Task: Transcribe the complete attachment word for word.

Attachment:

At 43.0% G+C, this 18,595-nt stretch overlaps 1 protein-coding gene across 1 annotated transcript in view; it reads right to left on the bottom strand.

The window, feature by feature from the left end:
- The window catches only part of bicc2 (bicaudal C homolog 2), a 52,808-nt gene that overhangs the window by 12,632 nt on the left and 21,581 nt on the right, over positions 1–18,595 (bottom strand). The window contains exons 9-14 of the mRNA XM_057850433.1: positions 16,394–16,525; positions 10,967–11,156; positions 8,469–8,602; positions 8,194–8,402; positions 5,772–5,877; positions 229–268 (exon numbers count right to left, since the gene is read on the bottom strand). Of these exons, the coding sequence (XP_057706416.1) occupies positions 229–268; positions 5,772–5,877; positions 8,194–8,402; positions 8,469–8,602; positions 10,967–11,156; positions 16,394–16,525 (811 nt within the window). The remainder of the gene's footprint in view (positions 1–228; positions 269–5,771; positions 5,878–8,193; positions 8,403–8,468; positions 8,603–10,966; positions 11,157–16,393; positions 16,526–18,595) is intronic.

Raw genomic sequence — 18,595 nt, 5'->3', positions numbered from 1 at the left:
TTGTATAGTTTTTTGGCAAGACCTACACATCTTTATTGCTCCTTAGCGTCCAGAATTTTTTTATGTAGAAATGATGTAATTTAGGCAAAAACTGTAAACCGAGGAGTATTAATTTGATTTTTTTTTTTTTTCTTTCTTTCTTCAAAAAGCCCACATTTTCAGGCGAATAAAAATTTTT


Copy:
At 43.0% G+C, this 18,595-nt stretch overlaps 1 protein-coding gene across 1 annotated transcript in view; it reads right to left on the bottom strand.

The window, feature by feature from the left end:
- The window catches only part of bicc2 (bicaudal C homolog 2), a 52,808-nt gene that overhangs the window by 12,632 nt on the left and 21,581 nt on the right, over positions 1–18,595 (bottom strand). The window contains exons 9-14 of the mRNA XM_057850433.1: positions 16,394–16,525; positions 10,967–11,156; positions 8,469–8,602; positions 8,194–8,402; positions 5,772–5,877; positions 229–268 (exon numbers count right to left, since the gene is read on the bottom strand). Of these exons, the coding sequence (XP_057706416.1) occupies positions 229–268; positions 5,772–5,877; positions 8,194–8,402; positions 8,469–8,602; positions 10,967–11,156; positions 16,394–16,525 (811 nt within the window). The remainder of the gene's footprint in view (positions 1–228; positions 269–5,771; positions 5,878–8,193; positions 8,403–8,468; positions 8,603–10,966; positions 11,157–16,393; positions 16,526–18,595) is intronic.

Raw genomic sequence — 18,595 nt, 5'->3', positions numbered from 1 at the left:
TTGTATAGTTTTTTGGCAAGACCTACACATCTTTATTGCTCCTTAGCGTCCAGAATTTTTTTATGTAGAAATGATGTAATTTAGGCAAAAACTGTAAACCGAGGAGTATTAATTTGATTTTTTTTTTTTTTCTTTCTTTCTTCAAAAAGCCCACATTTTCAGGCGAATAAAAATTTTT